Earlier, another interview, of Maryam Nawaz Sharif was also abruptly truncated by an ad break. When the break ended, an old interview of a leading figure from the ruling party was shown.

The government and the Pakistani army both denied a role in media censorship.

If Pakistani TV channels fail to self-censor, it can lead to visits from the ISI. Then ad sources are cut off, it’s removed from operators’ lists or shut down.

One of the main targets of the newest current censorship blitz is Maryam Nawaz Sharif, whose father, former PM Nawaz Sharif, is serving a jail sentence on corruption charges. Recently she released a secretly recorded video of one of the judges, who convicted her father, admitting that he was blackmailed into finding Sharif guilty. The judge subsequently denied the claims, but a number of channels that broadcast Maryam’s news conference were later taken off air for several days.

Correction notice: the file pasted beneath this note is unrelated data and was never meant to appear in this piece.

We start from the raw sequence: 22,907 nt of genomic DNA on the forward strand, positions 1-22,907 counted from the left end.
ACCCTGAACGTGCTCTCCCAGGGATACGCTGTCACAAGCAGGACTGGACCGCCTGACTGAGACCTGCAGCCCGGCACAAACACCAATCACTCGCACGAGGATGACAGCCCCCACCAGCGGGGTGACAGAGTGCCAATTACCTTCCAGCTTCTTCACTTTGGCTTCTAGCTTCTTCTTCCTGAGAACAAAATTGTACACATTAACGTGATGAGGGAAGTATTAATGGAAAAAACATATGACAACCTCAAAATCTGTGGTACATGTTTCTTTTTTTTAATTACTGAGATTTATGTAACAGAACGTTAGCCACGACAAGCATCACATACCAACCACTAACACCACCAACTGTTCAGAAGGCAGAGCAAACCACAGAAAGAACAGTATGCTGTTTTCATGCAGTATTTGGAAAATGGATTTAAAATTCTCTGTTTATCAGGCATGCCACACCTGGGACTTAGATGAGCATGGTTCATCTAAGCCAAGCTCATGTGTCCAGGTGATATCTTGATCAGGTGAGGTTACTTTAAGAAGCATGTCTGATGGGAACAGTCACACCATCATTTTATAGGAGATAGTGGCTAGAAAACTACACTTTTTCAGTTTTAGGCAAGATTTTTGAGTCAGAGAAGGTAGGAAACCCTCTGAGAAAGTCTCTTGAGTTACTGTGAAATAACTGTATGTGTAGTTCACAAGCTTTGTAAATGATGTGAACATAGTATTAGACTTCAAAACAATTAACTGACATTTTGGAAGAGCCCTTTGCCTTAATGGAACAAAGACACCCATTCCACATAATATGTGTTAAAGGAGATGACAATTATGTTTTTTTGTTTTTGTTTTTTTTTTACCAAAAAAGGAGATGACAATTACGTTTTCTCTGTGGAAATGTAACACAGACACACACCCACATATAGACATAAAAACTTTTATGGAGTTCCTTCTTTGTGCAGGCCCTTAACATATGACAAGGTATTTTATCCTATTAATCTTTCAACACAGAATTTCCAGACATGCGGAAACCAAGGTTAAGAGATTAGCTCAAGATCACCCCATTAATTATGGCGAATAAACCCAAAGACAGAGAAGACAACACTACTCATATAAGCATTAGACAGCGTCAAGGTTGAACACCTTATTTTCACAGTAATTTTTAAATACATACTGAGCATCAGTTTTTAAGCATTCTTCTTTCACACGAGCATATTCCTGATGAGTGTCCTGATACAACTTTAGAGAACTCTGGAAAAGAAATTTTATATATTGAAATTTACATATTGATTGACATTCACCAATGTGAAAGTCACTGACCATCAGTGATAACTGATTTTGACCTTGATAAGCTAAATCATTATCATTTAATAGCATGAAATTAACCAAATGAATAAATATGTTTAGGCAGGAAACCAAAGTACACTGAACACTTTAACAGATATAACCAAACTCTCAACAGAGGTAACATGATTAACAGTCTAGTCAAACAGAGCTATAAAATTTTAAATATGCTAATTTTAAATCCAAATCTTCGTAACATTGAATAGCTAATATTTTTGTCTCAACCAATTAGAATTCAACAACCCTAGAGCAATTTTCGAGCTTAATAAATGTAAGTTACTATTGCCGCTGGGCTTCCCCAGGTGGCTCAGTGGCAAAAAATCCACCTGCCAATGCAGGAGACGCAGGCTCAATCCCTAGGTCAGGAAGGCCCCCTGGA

One journalist explained that TV channels broadcast live programmes with a delay of at least 10 seconds, with “an employee hovering over the mute button”. Topics that require muting, or if a whole segment is too controversial because it includes criticism of the government or the sec­urity establishment, are not broadcast. Instead, “a quick cut to advertisement” is introduced in the programme.

Failure to comply can lead to visits from the army or the intelligence services and instead of threats directed at media workers, pressure is applied on the channel. “Advertising age­ncies are told not to give ads and cable operators are told to change the number the channel appears on, or just simply shut it down “ he said. Adding, “They’ve got their hands around our throats.” The developments in Pakistan must be a stark warning for many others in the subcontinent.

Illustrations by Saahil; Text curated by Alka Gupta